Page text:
Collaboration between Sanofi and Curie-Cancer aims to identify new ovarian cancer targets

Sanofi and the Curie Institute have announced a three-year research collaboration to identify new therapeutic targets for the treatment of ovarian cancer.

Using a translational approach, this initiative endeavours to combine the strengths Sanofi and Curie-Cancer to greatest effect, facilitating greater understanding of the molecular mechanisms underlying ovarian cancer with the specific aim of designing new drugs.

Curie-Cancer oversees the collaborative efforts of the Institut Curie, one of the leading cancer centres in Europe. Their extensive basic knowledge surrounding ovarian cancer is epitomised by a large collection of well-characterised cryopreserved tumour samples, which can be analysed to identify biological targets relevant to the effective treatment of certain types of cancer.

Through this collaboration, technology developed at the Institut Curie will be used to differentially analyse gene expression profiles of these samples compared to non-tumour tissues. Combined with Sanofi's experience in the selection of therapeutic targets, guided by their research and product development teams, this collaboration aims to identify potential new targets, ultimately highlighting new treatment avenues.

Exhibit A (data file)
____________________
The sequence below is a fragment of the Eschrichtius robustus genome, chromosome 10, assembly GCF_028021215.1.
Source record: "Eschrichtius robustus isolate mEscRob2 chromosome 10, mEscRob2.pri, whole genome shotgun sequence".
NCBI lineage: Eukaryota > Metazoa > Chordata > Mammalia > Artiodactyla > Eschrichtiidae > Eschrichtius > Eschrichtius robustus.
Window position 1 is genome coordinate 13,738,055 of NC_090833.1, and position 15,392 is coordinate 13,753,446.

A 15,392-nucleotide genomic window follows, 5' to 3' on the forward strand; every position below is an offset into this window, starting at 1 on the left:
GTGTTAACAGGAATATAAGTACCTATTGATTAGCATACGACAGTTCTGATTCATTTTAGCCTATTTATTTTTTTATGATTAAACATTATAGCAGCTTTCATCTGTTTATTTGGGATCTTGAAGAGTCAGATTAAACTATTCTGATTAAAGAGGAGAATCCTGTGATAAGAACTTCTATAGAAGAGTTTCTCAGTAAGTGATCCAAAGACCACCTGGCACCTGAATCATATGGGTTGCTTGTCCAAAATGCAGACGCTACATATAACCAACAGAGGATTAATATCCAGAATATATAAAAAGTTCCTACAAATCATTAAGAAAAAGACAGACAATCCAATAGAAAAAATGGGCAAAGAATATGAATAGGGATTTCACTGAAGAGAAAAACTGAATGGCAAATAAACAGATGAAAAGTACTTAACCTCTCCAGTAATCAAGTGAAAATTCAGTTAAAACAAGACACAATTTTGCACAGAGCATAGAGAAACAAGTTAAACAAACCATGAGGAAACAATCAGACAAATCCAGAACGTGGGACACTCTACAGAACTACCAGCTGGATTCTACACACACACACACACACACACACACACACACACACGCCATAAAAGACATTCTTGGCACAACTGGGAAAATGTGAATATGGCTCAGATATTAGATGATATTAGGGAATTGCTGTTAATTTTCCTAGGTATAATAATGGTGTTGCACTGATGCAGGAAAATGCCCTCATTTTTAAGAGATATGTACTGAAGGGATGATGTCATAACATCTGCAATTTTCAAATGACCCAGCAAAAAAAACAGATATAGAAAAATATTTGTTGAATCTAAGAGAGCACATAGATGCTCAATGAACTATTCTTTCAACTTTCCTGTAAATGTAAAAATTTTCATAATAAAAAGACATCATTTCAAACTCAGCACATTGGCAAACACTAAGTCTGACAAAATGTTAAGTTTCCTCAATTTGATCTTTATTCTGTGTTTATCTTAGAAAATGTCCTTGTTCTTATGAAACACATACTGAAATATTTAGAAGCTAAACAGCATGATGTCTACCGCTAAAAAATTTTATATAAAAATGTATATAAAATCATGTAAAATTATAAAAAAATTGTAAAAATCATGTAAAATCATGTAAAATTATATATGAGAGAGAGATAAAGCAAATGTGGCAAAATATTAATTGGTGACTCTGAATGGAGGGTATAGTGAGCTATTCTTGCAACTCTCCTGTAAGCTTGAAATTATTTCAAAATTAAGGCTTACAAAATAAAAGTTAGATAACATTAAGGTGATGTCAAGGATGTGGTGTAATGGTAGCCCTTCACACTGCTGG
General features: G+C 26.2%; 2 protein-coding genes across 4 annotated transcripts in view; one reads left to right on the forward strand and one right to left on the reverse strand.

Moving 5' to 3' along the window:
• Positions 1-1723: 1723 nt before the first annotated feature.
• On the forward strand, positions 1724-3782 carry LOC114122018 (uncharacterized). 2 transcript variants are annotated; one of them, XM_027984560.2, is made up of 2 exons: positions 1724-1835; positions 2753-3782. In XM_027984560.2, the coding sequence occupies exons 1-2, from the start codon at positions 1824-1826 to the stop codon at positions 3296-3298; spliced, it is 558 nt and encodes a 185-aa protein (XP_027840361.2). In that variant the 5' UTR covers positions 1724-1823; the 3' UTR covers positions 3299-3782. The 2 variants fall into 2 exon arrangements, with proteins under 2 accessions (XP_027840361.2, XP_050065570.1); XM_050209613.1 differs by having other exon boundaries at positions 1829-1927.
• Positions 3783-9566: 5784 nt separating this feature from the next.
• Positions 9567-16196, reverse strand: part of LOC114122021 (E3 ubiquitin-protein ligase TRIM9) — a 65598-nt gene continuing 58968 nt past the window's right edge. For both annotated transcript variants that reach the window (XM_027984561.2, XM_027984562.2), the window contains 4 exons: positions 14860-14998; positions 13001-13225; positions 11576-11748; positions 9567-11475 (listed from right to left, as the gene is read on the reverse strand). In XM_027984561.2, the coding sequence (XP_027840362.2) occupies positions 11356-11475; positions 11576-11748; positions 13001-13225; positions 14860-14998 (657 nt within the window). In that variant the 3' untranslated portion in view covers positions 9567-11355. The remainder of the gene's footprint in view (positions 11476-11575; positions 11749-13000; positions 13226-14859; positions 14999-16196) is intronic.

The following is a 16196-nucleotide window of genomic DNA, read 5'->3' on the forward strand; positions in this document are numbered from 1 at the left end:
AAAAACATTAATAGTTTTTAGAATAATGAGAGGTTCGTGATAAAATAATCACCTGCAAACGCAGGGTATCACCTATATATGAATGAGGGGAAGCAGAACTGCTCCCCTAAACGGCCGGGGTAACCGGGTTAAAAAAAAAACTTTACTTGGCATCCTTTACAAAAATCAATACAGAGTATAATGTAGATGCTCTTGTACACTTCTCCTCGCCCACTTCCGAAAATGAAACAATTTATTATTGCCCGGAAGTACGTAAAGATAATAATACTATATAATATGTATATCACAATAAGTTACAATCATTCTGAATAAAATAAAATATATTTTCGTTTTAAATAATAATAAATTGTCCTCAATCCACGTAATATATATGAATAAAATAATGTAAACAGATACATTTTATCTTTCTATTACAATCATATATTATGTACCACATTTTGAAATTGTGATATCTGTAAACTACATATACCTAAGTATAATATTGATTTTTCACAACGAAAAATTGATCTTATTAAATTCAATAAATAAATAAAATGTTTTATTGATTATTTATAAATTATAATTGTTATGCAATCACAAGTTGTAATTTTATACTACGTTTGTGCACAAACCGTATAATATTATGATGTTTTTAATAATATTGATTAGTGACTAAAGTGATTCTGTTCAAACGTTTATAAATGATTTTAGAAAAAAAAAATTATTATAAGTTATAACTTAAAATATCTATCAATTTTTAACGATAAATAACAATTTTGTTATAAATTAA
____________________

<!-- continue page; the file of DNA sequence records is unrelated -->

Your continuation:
"We hope this type of long-term collaboration will ultimately open up perspectives for new therapeutic options for women with this disease," said Dr. Debasish Roychowdhury, senior vice president and head of Sanofi Oncology. "This research agreement is a good example of translational research involving French scientific excellence."
The Sanofi and Curie-Cancer collaboration highlights a growing trend of partnerships, not just between pharmaceutical companies and research institutes, but also within industry. Last year, Sanofi partnered with GlaxoSmithKline, AstraZeneca, Janssen, Sanofi and Basilea Pharmaceutica on an initiative launched by the European Union’s Innovative Medicines Initiative (IMI), NewDrugs4BadBugs, a seven-year, €223.7 million (US$280 million) effort towards targeting antibiotic resistance. Many leading scientists argue that collaborations such as these have hold great potential in terms of tackling major medical and public health issues, if they can set terms and goals that are of benefit all those involved.

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